Using this method of construction does result in a ridge in the pastie. It's not that big of a deal, but it would look better if it wasn't there. The ridge is quite pronounced due to the thickness of the foam. Looking back, I should have cut out one points and glued the edges together instead of overlapping then glued on the buckram backing to further secure the 2 edges together. Overall, this is an OK way to make pasties but is far from the best. What it is though is quick and easy, which may be exactly what you want at the time.
Next up was gluing on the crystals. For maximum sparkle it's always a good idea to use a mix of colours and sizes of crystals. For these pasties I used the same crystals I used on all the other costume elements: ss16 and ss30 AAA hot fix AB crystals from Bead, Trimming & Craft Co., and Swarovski ss12 Light Rose and ss16 Rose flat backs. I find it best to determine a pattern before gluing. I started with a pattern radiating from the centre to the points of the star. I then filled in between the points with another pattern I mirrored on both sides. One important thing to remember is to leave space in the centre for your tassel (if using). Once you've completed you patterns you can then go and fill in any spaces - which I did with the smaller crystals as well as some ss10 AAA hot fix Crystal.
I be posting today on my blog the final in the series on the making of my solo costume. The final post is all about the pasties! Stay tuned! 💖 💖 💖 #burlesque #blogger #glamour #burlylife #burlygirl #creative #burlesquelife #burlesqueblog #burlesquecostume #burlesqueaustralia #burlesquedancer #showgirl #sparkle #swarovski #vintage #vintagestyle #brisbaneblogger #brisbanecreative
Sidebar: I have heard of people having issues gluing hot fix crystals. I have only ever used hot fix crystals for my crystalling projects for the silly reason that when I buy my crystals I buy a mix of AAA and Swarovski. Because the AAA only come in hot fix the guy I buy from assumes I want the Swarovski in hot fix too and I never think to tell him otherwise. Anyway, I have never had an issue gluing hot fix. I personally think that you just need to use more glue then you think you do. I use E6000 glue (in a well ventilated room, with a fan on, and wearing a respirator).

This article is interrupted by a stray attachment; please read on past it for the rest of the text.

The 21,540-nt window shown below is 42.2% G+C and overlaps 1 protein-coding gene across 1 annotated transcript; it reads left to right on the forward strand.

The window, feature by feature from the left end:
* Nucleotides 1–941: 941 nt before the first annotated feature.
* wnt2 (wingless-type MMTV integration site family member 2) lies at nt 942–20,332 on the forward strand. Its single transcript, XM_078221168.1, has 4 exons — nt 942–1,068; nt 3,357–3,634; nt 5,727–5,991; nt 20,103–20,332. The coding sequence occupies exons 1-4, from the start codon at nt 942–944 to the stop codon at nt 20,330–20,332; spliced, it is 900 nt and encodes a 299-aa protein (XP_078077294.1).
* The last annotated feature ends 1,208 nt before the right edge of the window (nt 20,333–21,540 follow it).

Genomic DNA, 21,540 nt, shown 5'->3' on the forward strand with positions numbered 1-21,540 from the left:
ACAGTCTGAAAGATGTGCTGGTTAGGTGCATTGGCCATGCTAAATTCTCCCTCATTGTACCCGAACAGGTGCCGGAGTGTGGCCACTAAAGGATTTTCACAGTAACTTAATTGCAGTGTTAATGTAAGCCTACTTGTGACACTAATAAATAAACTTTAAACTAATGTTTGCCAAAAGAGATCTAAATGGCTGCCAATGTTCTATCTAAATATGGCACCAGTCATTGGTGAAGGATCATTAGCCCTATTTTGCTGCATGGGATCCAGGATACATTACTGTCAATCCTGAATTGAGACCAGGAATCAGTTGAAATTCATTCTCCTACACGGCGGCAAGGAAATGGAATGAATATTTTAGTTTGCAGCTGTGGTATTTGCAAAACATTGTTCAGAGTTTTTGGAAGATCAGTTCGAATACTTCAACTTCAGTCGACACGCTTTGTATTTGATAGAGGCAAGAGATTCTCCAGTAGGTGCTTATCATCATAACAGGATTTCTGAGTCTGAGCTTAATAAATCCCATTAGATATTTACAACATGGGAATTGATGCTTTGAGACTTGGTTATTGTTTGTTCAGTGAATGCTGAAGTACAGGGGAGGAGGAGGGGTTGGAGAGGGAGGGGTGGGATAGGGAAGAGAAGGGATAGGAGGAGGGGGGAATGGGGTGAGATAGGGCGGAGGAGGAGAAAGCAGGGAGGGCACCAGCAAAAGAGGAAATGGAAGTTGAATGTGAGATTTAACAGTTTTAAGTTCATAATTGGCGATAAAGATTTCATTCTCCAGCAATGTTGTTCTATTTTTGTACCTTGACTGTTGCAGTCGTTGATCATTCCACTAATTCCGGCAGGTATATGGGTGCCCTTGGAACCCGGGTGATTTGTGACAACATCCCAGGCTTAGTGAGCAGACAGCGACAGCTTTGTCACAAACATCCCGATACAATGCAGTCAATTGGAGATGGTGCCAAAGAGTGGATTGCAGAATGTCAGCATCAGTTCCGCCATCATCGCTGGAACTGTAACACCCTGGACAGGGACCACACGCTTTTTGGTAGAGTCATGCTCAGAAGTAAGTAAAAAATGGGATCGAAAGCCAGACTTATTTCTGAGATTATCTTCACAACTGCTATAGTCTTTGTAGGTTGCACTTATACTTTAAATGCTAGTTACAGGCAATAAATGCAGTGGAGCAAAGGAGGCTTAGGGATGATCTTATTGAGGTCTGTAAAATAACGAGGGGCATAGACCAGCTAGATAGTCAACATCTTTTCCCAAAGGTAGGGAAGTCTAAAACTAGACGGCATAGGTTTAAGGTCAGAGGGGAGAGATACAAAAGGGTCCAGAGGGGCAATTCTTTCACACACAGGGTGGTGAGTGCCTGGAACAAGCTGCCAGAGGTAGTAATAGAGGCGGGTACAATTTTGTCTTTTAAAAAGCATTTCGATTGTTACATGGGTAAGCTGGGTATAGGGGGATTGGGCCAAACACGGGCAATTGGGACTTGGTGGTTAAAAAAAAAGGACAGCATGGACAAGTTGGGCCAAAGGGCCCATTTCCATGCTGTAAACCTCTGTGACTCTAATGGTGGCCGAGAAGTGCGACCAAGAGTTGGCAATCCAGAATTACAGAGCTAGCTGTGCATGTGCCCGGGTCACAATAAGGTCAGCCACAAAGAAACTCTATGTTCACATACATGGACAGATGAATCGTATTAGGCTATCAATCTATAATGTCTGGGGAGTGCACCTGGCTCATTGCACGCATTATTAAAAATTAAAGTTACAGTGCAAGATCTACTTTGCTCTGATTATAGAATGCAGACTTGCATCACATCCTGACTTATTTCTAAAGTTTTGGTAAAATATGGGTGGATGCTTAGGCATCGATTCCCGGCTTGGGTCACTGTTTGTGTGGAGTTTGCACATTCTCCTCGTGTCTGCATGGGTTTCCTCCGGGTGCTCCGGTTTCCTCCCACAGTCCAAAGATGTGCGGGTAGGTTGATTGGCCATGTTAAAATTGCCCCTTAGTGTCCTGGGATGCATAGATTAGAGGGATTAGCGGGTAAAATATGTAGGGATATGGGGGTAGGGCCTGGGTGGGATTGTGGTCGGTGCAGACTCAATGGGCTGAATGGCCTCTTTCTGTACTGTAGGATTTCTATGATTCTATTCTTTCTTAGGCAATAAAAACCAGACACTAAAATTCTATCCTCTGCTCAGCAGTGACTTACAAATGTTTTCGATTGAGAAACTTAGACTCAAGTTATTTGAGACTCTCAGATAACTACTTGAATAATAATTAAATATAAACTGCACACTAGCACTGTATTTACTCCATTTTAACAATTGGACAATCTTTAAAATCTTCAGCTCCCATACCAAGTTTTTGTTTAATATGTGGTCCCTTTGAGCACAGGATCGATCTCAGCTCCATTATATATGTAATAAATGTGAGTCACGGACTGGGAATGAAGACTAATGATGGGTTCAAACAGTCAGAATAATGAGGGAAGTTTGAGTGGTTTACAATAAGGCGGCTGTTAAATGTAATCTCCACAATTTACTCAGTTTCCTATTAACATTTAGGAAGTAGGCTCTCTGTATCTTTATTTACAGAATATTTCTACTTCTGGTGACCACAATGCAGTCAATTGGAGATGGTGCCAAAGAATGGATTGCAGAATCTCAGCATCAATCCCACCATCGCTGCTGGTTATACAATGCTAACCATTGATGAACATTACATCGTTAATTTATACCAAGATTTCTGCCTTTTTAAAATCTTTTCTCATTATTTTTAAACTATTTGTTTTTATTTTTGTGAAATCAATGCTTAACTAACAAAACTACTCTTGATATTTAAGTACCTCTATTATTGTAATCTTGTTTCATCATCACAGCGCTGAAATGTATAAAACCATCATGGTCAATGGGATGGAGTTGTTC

Now for the tassels. I bought the hugest tassels I could find, but not on purpose. They just looked nicer than any other tassels I could find. I bought them from the curtain section of Lincraft. They are actually really good quality tassels that never crinkle or crease no matter how I store them and they twirl like a dream. To improve the twirling though, I used fishing tackle. This is something I learnt from Miss Burlesque Queensland 2016, Lenore Noire. To maximise twirling you use fishing swivels to attach your tassels to your pasties. Simply hand sew one end of the swivel onto the pastie then feed the tassel loop through the other end of the swivel and feed the tassel through the loop to secure. The added bonus of this is that you can easily change the tassels on your pasties.
The next piece of fishing tackle you need is sinkers. If you flip over your tassel and find the centre, you can easily find a strand in the centre to thread a sinker or 2 onto. You then secure them in place as close to the 'head' of the tassel as possible with a double knot or by tying the next strand to the strand you've threaded the sinker on to. Adding extra weight to the tassel will improve you twirling immensely. Fishing tackle can easily be purchased from Kmart as well as sports and camping stores.
And that's it! The only thing left to do is perfect your tassel twirling skills. While I was developing my act I also took a tassel twirling class with Lenore Noire at the Bombshell Burlesque Academy and I was so glad I did. Lenore is a great tassel twirler and teacher and I highly recommend taking one of her classes or doing a private lesson with her.
So ends the Making of Lovin', Touchin', Squeezin'. But don't be dismayed, I have just started an intense 8 week period of costuming for my next solo act that I hope to debut at the next BB Le Buff's School of Performance CaBBaret on the 7th of October!!! So stayed tuned for updates!